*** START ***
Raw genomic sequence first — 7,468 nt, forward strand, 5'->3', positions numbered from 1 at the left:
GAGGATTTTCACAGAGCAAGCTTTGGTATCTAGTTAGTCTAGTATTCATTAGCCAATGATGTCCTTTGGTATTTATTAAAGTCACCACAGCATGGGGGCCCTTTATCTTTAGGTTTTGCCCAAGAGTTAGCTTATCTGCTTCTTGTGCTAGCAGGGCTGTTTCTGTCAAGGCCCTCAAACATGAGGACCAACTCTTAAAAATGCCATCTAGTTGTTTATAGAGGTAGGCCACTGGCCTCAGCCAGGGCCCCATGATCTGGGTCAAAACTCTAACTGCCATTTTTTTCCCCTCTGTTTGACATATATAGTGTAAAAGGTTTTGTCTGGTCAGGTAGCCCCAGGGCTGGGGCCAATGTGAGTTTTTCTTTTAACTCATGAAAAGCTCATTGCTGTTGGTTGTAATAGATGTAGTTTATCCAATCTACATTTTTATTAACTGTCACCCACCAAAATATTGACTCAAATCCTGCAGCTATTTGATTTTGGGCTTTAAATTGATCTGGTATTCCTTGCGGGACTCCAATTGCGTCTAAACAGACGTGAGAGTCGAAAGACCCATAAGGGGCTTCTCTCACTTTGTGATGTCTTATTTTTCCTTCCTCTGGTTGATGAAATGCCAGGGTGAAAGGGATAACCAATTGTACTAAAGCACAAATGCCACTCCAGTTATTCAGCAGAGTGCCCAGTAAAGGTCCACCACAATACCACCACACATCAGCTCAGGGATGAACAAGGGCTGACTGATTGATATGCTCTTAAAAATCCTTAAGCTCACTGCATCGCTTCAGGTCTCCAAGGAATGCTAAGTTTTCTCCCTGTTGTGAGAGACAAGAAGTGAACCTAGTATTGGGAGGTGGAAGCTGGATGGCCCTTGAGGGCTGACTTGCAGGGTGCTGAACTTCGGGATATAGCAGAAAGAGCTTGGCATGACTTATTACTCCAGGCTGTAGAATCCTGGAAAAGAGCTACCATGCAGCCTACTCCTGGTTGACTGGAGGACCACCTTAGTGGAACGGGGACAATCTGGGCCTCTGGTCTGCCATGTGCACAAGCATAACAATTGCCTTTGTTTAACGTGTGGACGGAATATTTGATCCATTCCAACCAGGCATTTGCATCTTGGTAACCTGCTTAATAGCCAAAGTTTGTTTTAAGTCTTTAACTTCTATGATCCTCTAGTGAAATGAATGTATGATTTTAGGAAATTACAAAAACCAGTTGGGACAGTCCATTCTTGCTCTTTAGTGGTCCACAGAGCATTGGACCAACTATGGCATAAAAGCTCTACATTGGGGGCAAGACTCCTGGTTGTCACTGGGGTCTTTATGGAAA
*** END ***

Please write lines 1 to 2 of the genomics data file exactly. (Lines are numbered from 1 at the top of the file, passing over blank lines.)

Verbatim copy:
Raw genomic sequence first — 7,468 nt, forward strand, 5'->3', positions numbered from 1 at the left:
GAGGATTTTCACAGAGCAAGCTTTGGTATCTAGTTAGTCTAGTATTCATTAGCCAATGATGTCCTTTGGTATTTATTAAAGTCACCACAGCATGGGGGCCCTTTATCTTTAGGTTTTGCCCAAGAGTTAGCTTATCTGCTTCTTGTGCTAGCAGGGCTGTTTCTGTCAAGGCCCTCAAACATGAGGACCAACTCTTAAAAATGCCATCTAGTTGTTTATAGAGGTAGGCCACTGGCCTCAGCCAGGGCCCCATGATCTGGGTCAAAACTCTAACTGCCATTTTTTTCCCCTCTGTTTGACATATATAGTGTAAAAGGTTTTGTCTGGTCAGGTAGCCCCAGGGCTGGGGCCAATGTGAGTTTTTCTTTTAACTCATGAAAAGCTCATTGCTGTTGGTTGTAATAGATGTAGTTTATCCAATCTACATTTTTATTAACTGTCACCCACCAAAATATTGACTCAAATCCTGCAGCTATTTGATTTTGGGCTTTAAATTGATCTGGTATTCCTTGCGGGACTCCAATTGCGTCTAAACAGACGTGAGAGTCGAAAGACCCATAAGGGGCTTCTCTCACTTTGTGATGTCTTATTTTTCCTTCCTCTGGTTGATGAAATGCCAGGGTGAAAGGGATAACCAATTGTACTAAAGCACAAATGCCACTCCAGTTATTCAGCAGAGTGCCCAGTAAAGGTCCACCACAATACCACCACACATCAGCTCAGGGATGAACAAGGGCTGACTGATTGATATGCTCTTAAAAATCCTTAAGCTCACTGCATCGCTTCAGGTCTCCAAGGAATGCTAAGTTTTCTCCCTGTTGTGAGAGACAAGAAGTGAACCTAGTATTGGGAGGTGGAAGCTGGATGGCCCTTGAGGGCTGACTTGCAGGGTGCTGAACTTCGGGATATAGCAGAAAGAGCTTGGCATGACTTATTACTCCAGGCTGTAGAATCCTGGAAAAGAGCTACCATGCAGCCTACTCCTGGTTGACTGGAGGACCACCTTAGTGGAACGGGGACAATCTGGGCCTCTGGTCTGCCATGTGCACAAGCATAACAATTGCCTTTGTTTAACGTGTGGACGGAATATTTGATCCATTCCAACCAGGCATTTGCATCTTGGTAACCTGCTTAATAGCCAAAGTTTGTTTTAAGTCTTTAACTTCTATGATCCTCTAGTGAAATGAATGTATGATTTTAGGAAATTACAAAAACCAGTTGGGACAGTCCATTCTTGCTCTTTAGTGGTCCACAGAGCATTGGACCAACTATGGCATAAAAGCTCTACATTGGGGGCAAGACTCCTGGTTGTCACTGGGGTCTTTATGGAAA